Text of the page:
At Happy Journeys, we understand that we are creating and providing your child’s home from home and it needs to be many things – a place of comfort and play but also a place of learning. It must aid their early learning and development.

Why a Positive Learning Environment is so Important

A learning environment that is not accessible or beneficial for a group of children is one that prevents one or more from learning adequately. In the early years, children become frustrated without always having the communication skills to express it, which can result in children becoming disengaged or demonstrate troublesome or disruptive behaviour. With years of experience in the field, this is how best to create a positive learning environment for little ones.

Physical Necessities

In any pre-school or nursery, there will be physical requirements to consider. Is the room and furniture easy to navigate and purposeful? Are there any safety hazards which need to be dealt with? Are there enough resources? Can every child see the book or demonstrations that you might be reading or discussing? Accessibility is key so make sure you make the appropriate high traffic areas safe and spacious enough to accommodate everyone.

Good Socialisation

There is not only a lot to be learned from each other, but it is also important that every child feels comfortable among their peers so they can ask and answer questions and try things freely. A well-designed learning environment will prioritise and foster peer interactions and relationships. Keep group sizes relevant to how many staff are on hand and change up groups of children regularly to increase the number of possible friendships. It is also recommended to have a high quota of toys and games which promote interaction and teamwork.

Balanced Schedule

Balance is key in creating a positive learning environment. Factor in adequate time blocks for socialising, eating, resting, playing outdoors, learning and investing in quiet personal play. Maintaining a schedule which encompasses all of these will create security and routine whilst the change of activities throughout the day maintains engagement from the children. It is a good idea to have a visual schedule which the children can consult and understand as well as a visual expression of the rules and expectations to better support the children’s social and emotional wellbeing.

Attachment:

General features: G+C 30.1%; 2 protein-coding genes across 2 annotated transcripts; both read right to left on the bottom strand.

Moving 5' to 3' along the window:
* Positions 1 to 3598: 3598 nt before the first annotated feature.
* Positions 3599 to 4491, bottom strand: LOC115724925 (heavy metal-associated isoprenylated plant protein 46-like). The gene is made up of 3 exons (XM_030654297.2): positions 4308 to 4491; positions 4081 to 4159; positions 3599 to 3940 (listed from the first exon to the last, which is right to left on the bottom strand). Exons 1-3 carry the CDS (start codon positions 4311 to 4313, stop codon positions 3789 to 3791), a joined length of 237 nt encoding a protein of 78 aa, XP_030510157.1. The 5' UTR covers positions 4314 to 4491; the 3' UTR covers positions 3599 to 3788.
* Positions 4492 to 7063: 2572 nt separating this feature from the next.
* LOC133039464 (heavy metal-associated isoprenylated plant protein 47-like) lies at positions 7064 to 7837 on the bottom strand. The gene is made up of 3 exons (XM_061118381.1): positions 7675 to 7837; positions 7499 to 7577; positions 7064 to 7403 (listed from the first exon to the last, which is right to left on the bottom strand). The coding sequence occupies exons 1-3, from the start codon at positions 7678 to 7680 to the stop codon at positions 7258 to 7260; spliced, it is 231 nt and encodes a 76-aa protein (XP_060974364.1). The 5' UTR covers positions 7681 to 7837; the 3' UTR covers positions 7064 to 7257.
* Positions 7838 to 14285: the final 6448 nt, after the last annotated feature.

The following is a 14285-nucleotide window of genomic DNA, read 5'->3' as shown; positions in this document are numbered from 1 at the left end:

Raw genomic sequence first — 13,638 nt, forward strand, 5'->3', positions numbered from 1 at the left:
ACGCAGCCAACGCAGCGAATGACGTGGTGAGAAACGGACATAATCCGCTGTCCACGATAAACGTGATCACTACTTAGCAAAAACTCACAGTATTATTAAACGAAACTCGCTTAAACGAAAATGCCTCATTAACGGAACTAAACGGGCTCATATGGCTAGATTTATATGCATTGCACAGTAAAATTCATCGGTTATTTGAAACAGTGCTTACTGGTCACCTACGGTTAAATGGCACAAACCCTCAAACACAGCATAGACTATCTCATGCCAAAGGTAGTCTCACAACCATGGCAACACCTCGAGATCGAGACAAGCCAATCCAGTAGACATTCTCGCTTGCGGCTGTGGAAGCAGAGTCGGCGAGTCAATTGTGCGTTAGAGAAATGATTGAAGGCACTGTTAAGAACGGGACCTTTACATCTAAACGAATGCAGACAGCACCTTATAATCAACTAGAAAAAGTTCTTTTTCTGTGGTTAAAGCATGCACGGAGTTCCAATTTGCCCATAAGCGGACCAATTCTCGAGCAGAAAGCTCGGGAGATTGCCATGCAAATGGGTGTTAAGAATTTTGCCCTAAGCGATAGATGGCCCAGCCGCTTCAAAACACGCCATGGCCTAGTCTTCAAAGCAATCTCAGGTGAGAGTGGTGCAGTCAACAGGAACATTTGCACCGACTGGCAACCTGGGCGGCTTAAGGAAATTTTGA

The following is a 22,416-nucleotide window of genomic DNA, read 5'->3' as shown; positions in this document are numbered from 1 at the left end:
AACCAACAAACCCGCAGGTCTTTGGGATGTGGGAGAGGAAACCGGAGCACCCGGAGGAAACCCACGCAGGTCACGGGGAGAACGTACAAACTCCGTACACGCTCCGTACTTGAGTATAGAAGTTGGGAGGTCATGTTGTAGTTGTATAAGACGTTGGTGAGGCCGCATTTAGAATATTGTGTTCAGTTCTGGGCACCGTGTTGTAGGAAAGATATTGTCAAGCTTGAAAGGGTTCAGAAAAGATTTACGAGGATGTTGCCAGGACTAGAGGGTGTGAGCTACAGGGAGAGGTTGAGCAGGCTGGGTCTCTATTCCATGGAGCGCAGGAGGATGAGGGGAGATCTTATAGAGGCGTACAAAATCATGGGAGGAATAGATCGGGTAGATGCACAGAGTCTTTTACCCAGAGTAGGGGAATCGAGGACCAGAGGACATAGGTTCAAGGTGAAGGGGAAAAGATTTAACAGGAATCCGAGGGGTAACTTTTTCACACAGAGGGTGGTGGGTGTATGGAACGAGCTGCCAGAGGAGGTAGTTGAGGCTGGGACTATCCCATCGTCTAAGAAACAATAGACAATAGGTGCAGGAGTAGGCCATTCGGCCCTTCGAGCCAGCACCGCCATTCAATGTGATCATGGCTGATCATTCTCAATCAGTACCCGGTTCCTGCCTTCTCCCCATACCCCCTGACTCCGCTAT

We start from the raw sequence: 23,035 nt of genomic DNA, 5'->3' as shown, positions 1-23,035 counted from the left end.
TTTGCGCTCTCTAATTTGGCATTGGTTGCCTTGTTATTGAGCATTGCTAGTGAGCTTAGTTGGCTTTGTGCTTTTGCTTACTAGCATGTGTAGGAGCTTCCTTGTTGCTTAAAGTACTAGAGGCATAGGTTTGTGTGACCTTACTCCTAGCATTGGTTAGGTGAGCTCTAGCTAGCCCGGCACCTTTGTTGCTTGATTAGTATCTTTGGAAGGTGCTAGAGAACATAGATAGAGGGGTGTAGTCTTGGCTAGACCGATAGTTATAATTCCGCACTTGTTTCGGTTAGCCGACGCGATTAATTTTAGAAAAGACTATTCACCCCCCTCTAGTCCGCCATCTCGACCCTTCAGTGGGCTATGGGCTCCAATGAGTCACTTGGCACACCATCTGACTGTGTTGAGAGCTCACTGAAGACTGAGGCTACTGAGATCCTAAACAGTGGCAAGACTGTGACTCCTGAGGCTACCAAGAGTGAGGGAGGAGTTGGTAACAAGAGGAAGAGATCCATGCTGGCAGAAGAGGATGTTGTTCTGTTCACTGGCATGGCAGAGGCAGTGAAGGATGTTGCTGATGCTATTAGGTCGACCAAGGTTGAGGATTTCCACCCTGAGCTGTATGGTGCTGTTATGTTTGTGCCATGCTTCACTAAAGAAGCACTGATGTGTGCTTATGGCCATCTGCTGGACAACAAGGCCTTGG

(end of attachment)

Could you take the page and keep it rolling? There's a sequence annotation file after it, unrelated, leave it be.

Have Realistic Expectations

The learning environment that works well for a particular age group might not work best for all age groups so don’t set yourself up for failure. Keep some activities short and sweet to ensure children do not lose attention or become frustrated and have an outlet for children’s emotions. Particularly in the early years, it is important to encourage children to express their emotions with their words and/or gestures. You can find many helpful ideas and print outs online for this very purpose. Putting such things in place ensures that children and staff understand each other better and that there is always a way for a child to raise concerns or ask for help.

A learning environment that encompasses these things will provide warmth, security, nurture and a positive place for children to learn and develop physical, psychological, social and cognitive skills. Find out how we specifically develop these areas of learning here.